This event was rapidly framed in public discourse as Denmark’s initiation into terrorism; and as terror is often seen as “a drama that calls for commitment and resolute action” (Laustsen and Ugilt, 366, authors’ translation), we ask: How did Danish national media, public officials and other opinion leaders react to the shooting? And how were notions of community and belonging textually constructed within these reactions?
The analyses show how two Danish national legacy news media (Jyllands-Posten and Politiken), with and against politicians, negotiated a transition from truce (i.e. a consensual public reaction to terror) to contestation (i.e. different, oppositional reactions and measures relating to the aftermath of the event) and how these reactions positioned different communities in relation to each other.
The two newspapers thus created a stage on which different actors, including the news media themselves, positioned this terror event within the trajectory of the national community of Denmark. The unfolding coverage developed (broadly) from commitments to an overall vague and non-divisive unity (truce) to more specific avenues of action and responsibility that brought forth ideological and cultural tensions (contestation). The findings show how the terror event brought forth a sense of loss and subsequent articulations and enactments of different measures to repair or restore what had been lost. The coverage thus contains both very explicit invocations of a national community as an affront to perceived threats as well as more indirect ones related to more specific measures of repair as well as community formations. Before analysing these issues in more detail, we will outline the relevant background, the analytical framework and methodology.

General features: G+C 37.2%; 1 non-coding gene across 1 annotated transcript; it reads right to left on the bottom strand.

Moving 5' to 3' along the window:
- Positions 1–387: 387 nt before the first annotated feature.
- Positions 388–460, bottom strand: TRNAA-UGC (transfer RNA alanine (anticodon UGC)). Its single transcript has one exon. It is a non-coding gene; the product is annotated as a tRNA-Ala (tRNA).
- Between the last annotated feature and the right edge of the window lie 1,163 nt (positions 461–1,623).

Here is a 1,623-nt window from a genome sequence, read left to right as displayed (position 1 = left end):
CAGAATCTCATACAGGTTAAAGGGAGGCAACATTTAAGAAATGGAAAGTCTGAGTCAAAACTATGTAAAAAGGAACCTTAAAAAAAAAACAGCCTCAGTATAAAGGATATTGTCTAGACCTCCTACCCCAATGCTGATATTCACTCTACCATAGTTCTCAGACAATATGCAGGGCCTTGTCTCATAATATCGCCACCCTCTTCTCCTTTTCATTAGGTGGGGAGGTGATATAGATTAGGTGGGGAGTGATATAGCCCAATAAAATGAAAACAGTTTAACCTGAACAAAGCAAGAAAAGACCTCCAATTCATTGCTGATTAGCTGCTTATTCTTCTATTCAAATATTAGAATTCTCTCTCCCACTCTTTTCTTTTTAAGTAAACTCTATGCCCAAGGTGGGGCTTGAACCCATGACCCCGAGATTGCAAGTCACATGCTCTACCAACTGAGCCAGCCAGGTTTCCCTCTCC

As the shooter belonged to the Muslim community and as one of the venues targeted was a synagogue, the following three issues need mentioning. Firstly, Jews in Denmark have a specific history: while efforts to save Danish Jews during the German occupation (1940-1945) have been venerated, there have also been indications that the Danish government was actually collaborating with the Nazi regime and thus responsible for the deaths of several Danish Jews (see Kisch; Lichtenstei). Secondly, immigration and integration-related issues have been central topics in the media and political debates in Denmark for a number of years—largely because of the increase in the number of non-Western immigrants in Denmark, especially Muslims (see Statistics Denmark); and an anti-Muslim rhetoric has characterised these debates (see Hervik; Mouritsen and Olsen), a rhetoric that, at some levels, is linked to the fallout from the cartoon affair in 2005. Thirdly, while the Muslim and Jewish communities in Denmark have been experiencing similar incidents of discrimination/hate attacks, they are also written into broader structures of mutual suspicion and at times violence (see Kisch, 228; European Union Agency for Fundamental Rights; Porat and the Kantor Center Team). These elements make up the context in which the shootings in Copenhagen occurred and it is also in this context that the reactions and interpretations of the shootings should be understood.
Analytical Frame and Methodology
How the political elites and mainstream media react to the “chaos and fear” bred by a terrorist attack (Thorbjørnsrud and Figenschou, 3) can offer insights into national values, social cohesion and logics of inclusivity. In some ways, previous scholarship has shown that there are central patterns in the ways national communities and mainstream media react. Based on 9/11, Collins has argued that reactions to disruptive events proceed in four major phases from shock, through solidarity and consensus, to a return to dissensus. A key point within this trajectory is the “revival of partisanship” on the heels of displays of solidarity. As he puts it, “the period of intense national solidarity temporarily suppresses or supplants normal partisan conflicts” (truce) but with the passage of time, this “phase of consensus” returns to “normal dissensus” (contestation) (73).